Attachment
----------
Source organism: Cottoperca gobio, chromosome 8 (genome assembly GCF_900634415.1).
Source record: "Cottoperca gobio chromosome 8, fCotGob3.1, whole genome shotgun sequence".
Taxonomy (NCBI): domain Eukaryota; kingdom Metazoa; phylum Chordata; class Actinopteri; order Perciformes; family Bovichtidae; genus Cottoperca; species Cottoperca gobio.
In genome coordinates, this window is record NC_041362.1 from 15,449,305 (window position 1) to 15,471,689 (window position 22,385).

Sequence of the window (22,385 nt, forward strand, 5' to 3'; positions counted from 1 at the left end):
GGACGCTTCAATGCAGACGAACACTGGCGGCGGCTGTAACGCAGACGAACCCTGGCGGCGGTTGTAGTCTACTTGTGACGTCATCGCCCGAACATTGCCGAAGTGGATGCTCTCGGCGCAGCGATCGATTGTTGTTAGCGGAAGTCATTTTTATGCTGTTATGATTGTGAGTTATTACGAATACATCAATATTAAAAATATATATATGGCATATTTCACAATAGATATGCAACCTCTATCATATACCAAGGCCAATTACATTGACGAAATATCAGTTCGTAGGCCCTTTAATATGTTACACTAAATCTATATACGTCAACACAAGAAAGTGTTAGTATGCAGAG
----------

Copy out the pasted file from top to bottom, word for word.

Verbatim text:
Source organism: Cottoperca gobio, chromosome 8 (genome assembly GCF_900634415.1).
Source record: "Cottoperca gobio chromosome 8, fCotGob3.1, whole genome shotgun sequence".
Taxonomy (NCBI): domain Eukaryota; kingdom Metazoa; phylum Chordata; class Actinopteri; order Perciformes; family Bovichtidae; genus Cottoperca; species Cottoperca gobio.
In genome coordinates, this window is record NC_041362.1 from 15,449,305 (window position 1) to 15,471,689 (window position 22,385).

Sequence of the window (22,385 nt, forward strand, 5' to 3'; positions counted from 1 at the left end):
GGACGCTTCAATGCAGACGAACACTGGCGGCGGCTGTAACGCAGACGAACCCTGGCGGCGGTTGTAGTCTACTTGTGACGTCATCGCCCGAACATTGCCGAAGTGGATGCTCTCGGCGCAGCGATCGATTGTTGTTAGCGGAAGTCATTTTTATGCTGTTATGATTGTGAGTTATTACGAATACATCAATATTAAAAATATATATATGGCATATTTCACAATAGATATGCAACCTCTATCATATACCAAGGCCAATTACATTGACGAAATATCAGTTCGTAGGCCCTTTAATATGTTACACTAAATCTATATACGTCAACACAAGAAAGTGTTAGTATGCAGAG